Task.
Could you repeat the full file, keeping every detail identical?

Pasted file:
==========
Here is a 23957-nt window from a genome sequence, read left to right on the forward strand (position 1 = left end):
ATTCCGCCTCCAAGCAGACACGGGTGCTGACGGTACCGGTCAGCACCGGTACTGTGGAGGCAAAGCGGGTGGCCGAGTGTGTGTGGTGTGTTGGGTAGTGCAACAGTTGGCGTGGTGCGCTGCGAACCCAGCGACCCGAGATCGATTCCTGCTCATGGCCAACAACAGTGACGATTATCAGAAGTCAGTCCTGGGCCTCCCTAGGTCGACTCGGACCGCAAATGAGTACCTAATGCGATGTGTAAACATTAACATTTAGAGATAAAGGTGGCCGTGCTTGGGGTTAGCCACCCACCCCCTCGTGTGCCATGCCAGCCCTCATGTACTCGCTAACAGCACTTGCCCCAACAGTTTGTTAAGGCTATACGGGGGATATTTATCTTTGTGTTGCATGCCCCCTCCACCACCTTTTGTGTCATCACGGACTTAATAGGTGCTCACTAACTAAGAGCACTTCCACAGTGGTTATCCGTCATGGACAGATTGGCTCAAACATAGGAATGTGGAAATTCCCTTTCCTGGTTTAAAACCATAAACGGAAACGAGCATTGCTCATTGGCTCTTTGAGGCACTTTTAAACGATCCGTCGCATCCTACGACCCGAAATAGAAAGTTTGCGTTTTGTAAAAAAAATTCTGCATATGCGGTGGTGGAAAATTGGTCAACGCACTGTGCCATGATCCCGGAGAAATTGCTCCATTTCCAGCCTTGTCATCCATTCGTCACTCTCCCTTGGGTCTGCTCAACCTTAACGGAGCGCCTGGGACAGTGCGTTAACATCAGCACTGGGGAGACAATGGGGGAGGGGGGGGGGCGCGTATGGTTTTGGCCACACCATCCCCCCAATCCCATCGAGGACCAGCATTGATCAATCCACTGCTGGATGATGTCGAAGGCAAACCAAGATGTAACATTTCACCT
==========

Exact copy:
Here is a 23957-nt window from a genome sequence, read left to right on the forward strand (position 1 = left end):
ATTCCGCCTCCAAGCAGACACGGGTGCTGACGGTACCGGTCAGCACCGGTACTGTGGAGGCAAAGCGGGTGGCCGAGTGTGTGTGGTGTGTTGGGTAGTGCAACAGTTGGCGTGGTGCGCTGCGAACCCAGCGACCCGAGATCGATTCCTGCTCATGGCCAACAACAGTGACGATTATCAGAAGTCAGTCCTGGGCCTCCCTAGGTCGACTCGGACCGCAAATGAGTACCTAATGCGATGTGTAAACATTAACATTTAGAGATAAAGGTGGCCGTGCTTGGGGTTAGCCACCCACCCCCTCGTGTGCCATGCCAGCCCTCATGTACTCGCTAACAGCACTTGCCCCAACAGTTTGTTAAGGCTATACGGGGGATATTTATCTTTGTGTTGCATGCCCCCTCCACCACCTTTTGTGTCATCACGGACTTAATAGGTGCTCACTAACTAAGAGCACTTCCACAGTGGTTATCCGTCATGGACAGATTGGCTCAAACATAGGAATGTGGAAATTCCCTTTCCTGGTTTAAAACCATAAACGGAAACGAGCATTGCTCATTGGCTCTTTGAGGCACTTTTAAACGATCCGTCGCATCCTACGACCCGAAATAGAAAGTTTGCGTTTTGTAAAAAAAATTCTGCATATGCGGTGGTGGAAAATTGGTCAACGCACTGTGCCATGATCCCGGAGAAATTGCTCCATTTCCAGCCTTGTCATCCATTCGTCACTCTCCCTTGGGTCTGCTCAACCTTAACGGAGCGCCTGGGACAGTGCGTTAACATCAGCACTGGGGAGACAATGGGGGAGGGGGGGGGGCGCGTATGGTTTTGGCCACACCATCCCCCCAATCCCATCGAGGACCAGCATTGATCAATCCACTGCTGGATGATGTCGAAGGCAAACCAAGATGTAACATTTCACCT